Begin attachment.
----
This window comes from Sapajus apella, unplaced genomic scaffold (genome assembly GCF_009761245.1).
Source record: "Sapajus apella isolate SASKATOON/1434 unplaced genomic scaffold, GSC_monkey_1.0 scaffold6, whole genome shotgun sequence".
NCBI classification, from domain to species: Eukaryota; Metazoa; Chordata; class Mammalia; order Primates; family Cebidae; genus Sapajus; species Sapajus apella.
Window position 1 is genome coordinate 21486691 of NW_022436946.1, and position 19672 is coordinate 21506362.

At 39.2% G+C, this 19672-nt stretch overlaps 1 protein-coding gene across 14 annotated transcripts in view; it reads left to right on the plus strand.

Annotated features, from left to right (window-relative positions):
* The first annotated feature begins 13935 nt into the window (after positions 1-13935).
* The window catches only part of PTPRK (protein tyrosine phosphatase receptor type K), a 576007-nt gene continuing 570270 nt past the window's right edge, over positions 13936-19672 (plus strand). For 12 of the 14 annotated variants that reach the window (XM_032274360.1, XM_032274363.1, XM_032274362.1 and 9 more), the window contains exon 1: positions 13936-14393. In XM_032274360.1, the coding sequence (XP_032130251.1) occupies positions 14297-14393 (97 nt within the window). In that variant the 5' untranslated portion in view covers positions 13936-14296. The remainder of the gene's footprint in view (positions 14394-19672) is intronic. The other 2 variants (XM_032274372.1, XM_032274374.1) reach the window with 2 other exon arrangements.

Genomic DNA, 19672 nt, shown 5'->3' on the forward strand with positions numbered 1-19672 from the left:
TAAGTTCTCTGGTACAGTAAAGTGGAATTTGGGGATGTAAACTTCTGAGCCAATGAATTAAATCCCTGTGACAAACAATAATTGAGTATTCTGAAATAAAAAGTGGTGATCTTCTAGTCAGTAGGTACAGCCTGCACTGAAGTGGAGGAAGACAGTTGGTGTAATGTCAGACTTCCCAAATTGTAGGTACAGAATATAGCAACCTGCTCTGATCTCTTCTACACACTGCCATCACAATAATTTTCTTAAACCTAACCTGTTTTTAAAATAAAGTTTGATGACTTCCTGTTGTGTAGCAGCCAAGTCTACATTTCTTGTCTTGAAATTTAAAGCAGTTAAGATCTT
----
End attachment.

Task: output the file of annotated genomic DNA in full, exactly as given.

This window comes from Sapajus apella, unplaced genomic scaffold (genome assembly GCF_009761245.1).
Source record: "Sapajus apella isolate SASKATOON/1434 unplaced genomic scaffold, GSC_monkey_1.0 scaffold6, whole genome shotgun sequence".
NCBI classification, from domain to species: Eukaryota; Metazoa; Chordata; class Mammalia; order Primates; family Cebidae; genus Sapajus; species Sapajus apella.
Window position 1 is genome coordinate 21486691 of NW_022436946.1, and position 19672 is coordinate 21506362.

At 39.2% G+C, this 19672-nt stretch overlaps 1 protein-coding gene across 14 annotated transcripts in view; it reads left to right on the plus strand.

Annotated features, from left to right (window-relative positions):
* The first annotated feature begins 13935 nt into the window (after positions 1-13935).
* The window catches only part of PTPRK (protein tyrosine phosphatase receptor type K), a 576007-nt gene continuing 570270 nt past the window's right edge, over positions 13936-19672 (plus strand). For 12 of the 14 annotated variants that reach the window (XM_032274360.1, XM_032274363.1, XM_032274362.1 and 9 more), the window contains exon 1: positions 13936-14393. In XM_032274360.1, the coding sequence (XP_032130251.1) occupies positions 14297-14393 (97 nt within the window). In that variant the 5' untranslated portion in view covers positions 13936-14296. The remainder of the gene's footprint in view (positions 14394-19672) is intronic. The other 2 variants (XM_032274372.1, XM_032274374.1) reach the window with 2 other exon arrangements.

Genomic DNA, 19672 nt, shown 5'->3' on the forward strand with positions numbered 1-19672 from the left:
TAAGTTCTCTGGTACAGTAAAGTGGAATTTGGGGATGTAAACTTCTGAGCCAATGAATTAAATCCCTGTGACAAACAATAATTGAGTATTCTGAAATAAAAAGTGGTGATCTTCTAGTCAGTAGGTACAGCCTGCACTGAAGTGGAGGAAGACAGTTGGTGTAATGTCAGACTTCCCAAATTGTAGGTACAGAATATAGCAACCTGCTCTGATCTCTTCTACACACTGCCATCACAATAATTTTCTTAAACCTAACCTGTTTTTAAAATAAAGTTTGATGACTTCCTGTTGTGTAGCAGCCAAGTCTACATTTCTTGTCTTGAAATTTAAAGCAGTTAAGATCTT